Leopard Frogs Making Comeback In Rim Country Streams

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Hop by hop, the Chiricahua leopard frog is making a comeback in Rim Country streams and stock ponds, thanks to an effort by the U.S. Forest Service.

So if you’re exploring Rim Country creeks like the East Verde, Tonto Creek and Fossil Creek — that hop and flop at the edge of the creek may signal a rare, wildlife success story.

A joint effort by the Forest Service and the Arizona Game and Fish Department in the past eight years has plopped into waterways statewide some 10,000 frogs raised at the Phoenix Zoo and elsewhere.

That includes another 1,700 released this summer in 23 locations in the Tonto National Forest.

“When we first started, we had four sites in Tonto National Forest that had frogs,” said Mike Sredl, a project coordinator for Game and Fish. “Now we’ve easily doubled that. In Payson we will have gone from two spots where we saw frogs in the wild in 2006 to seven sites where you can go today, take a walk around a pond or drainage and see anywhere from two to 22 frogs jump in the water.”

Two closely related species of leopard frogs once thrived in streams and ponds all over the state. The Payson area serves as a boundary between the ranges of the two endangered species — the Chiricahua leopard frog to the south and the northern leopard frog at the higher elevations along the Mogollon Rim.

The frogs used to live in at least 400 aquatic sites in the Southwest, but now hang on in fewer than 80 — the sharpest decline of any species of leopard frog. They’ve been hard hit by the destruction of dewatering of most of the streams, marshes and springs in Arizona.

The native frogs have also been hard hit by introduced predators like bullfrogs and crayfish and the mysterious spread of fungal diseases.

Dependent on hard-pressed riparian areas and porous skin that provides little protection against pollutants in the water, biologists maintain that frogs are the canary in the coal mine for environmental changes. Studies have turned up deformities in frogs likely related to pollution in 42 states and one-third of the 42 species of amphibians in the U.S. are in decline.

Prodded by lawsuits, the U.S. Fish and Wildlife Service listed the frog as threatened in 2002, which helped clear the way for the recovery effort.

The success of the reintroduction efforts of the Forest Service have relied in part on winning the cooperation of cattle ranchers in the region, since in some areas the frogs have done well in stock ponds. In other areas, ranchers have agreed to fence off springs and stream stretches as a refuge for the frog. The fencing keeps cattle out of the riparian areas where frogs are making a comeback.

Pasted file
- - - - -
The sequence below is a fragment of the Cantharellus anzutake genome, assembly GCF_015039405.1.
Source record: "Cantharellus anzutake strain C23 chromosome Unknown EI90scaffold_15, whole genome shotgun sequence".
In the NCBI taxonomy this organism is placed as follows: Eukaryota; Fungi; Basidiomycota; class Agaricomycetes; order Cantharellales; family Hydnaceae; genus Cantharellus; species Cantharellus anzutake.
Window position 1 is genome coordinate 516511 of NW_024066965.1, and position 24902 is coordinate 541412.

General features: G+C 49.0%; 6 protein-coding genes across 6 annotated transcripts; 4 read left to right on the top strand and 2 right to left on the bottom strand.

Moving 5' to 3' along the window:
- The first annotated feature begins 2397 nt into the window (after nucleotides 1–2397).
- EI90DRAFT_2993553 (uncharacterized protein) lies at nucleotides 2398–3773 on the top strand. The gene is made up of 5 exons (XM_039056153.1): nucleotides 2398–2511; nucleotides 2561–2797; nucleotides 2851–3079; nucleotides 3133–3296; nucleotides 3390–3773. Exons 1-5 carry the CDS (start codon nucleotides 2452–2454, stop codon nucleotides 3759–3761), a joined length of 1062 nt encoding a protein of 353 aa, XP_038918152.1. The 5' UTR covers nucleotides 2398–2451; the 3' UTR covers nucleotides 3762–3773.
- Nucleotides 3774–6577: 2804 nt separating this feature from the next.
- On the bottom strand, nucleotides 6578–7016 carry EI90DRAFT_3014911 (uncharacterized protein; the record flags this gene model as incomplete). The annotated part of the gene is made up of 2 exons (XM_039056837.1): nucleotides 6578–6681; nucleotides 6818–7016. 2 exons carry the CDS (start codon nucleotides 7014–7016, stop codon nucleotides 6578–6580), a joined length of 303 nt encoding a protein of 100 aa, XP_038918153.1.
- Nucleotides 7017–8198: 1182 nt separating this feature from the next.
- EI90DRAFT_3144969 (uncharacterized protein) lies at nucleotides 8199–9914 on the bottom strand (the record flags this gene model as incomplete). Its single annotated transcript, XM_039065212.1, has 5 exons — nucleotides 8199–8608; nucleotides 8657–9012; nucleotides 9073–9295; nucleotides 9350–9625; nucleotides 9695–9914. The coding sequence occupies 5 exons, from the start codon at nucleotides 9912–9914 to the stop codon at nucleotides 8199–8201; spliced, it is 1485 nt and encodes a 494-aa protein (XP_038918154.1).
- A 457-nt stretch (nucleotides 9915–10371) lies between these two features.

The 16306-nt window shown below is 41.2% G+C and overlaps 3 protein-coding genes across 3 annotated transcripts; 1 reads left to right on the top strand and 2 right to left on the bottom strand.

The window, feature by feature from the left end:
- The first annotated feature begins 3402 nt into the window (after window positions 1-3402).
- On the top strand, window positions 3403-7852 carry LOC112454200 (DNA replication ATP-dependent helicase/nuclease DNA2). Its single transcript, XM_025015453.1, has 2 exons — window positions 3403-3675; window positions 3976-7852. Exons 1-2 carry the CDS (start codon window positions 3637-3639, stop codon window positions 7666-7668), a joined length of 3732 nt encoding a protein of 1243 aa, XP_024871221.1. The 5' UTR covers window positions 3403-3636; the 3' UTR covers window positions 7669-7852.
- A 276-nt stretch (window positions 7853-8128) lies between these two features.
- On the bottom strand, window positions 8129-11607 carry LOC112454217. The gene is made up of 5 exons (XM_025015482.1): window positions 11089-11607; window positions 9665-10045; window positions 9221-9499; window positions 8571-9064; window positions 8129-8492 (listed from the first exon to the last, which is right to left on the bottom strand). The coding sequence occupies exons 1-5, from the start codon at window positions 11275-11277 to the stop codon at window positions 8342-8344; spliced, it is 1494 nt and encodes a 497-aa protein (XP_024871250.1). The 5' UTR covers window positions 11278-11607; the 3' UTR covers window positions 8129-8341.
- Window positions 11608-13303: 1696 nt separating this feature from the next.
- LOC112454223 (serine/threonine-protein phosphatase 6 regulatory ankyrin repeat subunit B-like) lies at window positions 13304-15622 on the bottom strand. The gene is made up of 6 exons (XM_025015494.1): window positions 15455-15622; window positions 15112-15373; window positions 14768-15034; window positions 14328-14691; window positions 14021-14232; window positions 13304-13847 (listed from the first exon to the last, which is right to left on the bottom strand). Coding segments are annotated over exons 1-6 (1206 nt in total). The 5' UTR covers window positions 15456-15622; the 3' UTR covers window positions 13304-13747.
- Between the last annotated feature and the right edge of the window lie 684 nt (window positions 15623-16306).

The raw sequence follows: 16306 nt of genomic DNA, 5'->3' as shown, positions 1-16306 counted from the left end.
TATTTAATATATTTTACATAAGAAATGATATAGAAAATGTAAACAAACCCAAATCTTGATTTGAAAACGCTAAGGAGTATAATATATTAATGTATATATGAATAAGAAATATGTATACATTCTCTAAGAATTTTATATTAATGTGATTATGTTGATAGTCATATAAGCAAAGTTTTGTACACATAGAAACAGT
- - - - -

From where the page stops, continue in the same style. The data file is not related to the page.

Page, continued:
The effort has relied on help from the Phoenix Zoo, which raises the frogs from egg masses gathered in the forest. The eggs hatch and the frogs get through their vulnerable tadpole stage, safe from bullfrogs, fish and crayfish.

“The Tonto National Forest has one of the biggest populations of leopard frogs,” said Fred Wong, forest biologist for the Tonto National Forest.

“As land managers, we coordinate with the land permittees to find suitable places to release the frogs. The permittee involved in this release was especially supportive of the program.”

The leopard frogs are “Ranid” or “true frogs.” They are excellent jumpers with long, webbed feet, horizontal pupils, smooth skin, and dorsolateral folds or raised glandular skin in an area between the back and sides. The frogs are an indicator of the forest’s health and serve as prey and predator in the ecosystem, Sredl said. “As adults, they eat frogs and other insects. As prey, they are preyed upon by a variety of organisms including snakes, small mammals and black hawks.”

Pleasant Valley Ranger District’s Cherry Creek was one of the locations where frogs and tadpoles were introduced. Acting ranger staff Sean Brown coordinates with grazing allotment permittees in the area and said they have been supportive of the program.

“It has been a cultural shift,” Brown said. “Last time I was out with a rancher, we had some really positive interactions and he supported introducing as many frogs as possible. Overall, I would say everybody wants the frogs on the landscape. They just don’t want them to impact on their ranching operations.”

“That’s a pretty big deal for the rancher, because they need water for their livestock. I think that has been one of the biggest hurdles we had to overcome. We’re not looking to close off every water source on the forest to reintroduce the frog. We’re just trying to get core populations established. We’re trying to protect the egg masses so we can raise more frogs in the wild, so we can get the population on the upward turn on the bell curve, rather than on a downward cycle.”

Julia Camp, a wildlife biologist for the Pleasant Valley Ranger District, said some of the creek sites have shown to be productive from last year’s effort, one yielding five egg masses this year. At the Cherry Creek site, a large creek with several branches, Camp with several other team members helped introduce the frogs and tadpoles to their new home.

“This is one of those things that make you feel really good about your job,” Camp said. “After all of the paperwork, this is the exciting part that makes for a real pay-off. Even better is when you come back the next year and find an egg mass because you know that they’re breeding and hopefully at some point expanding to other sites.”

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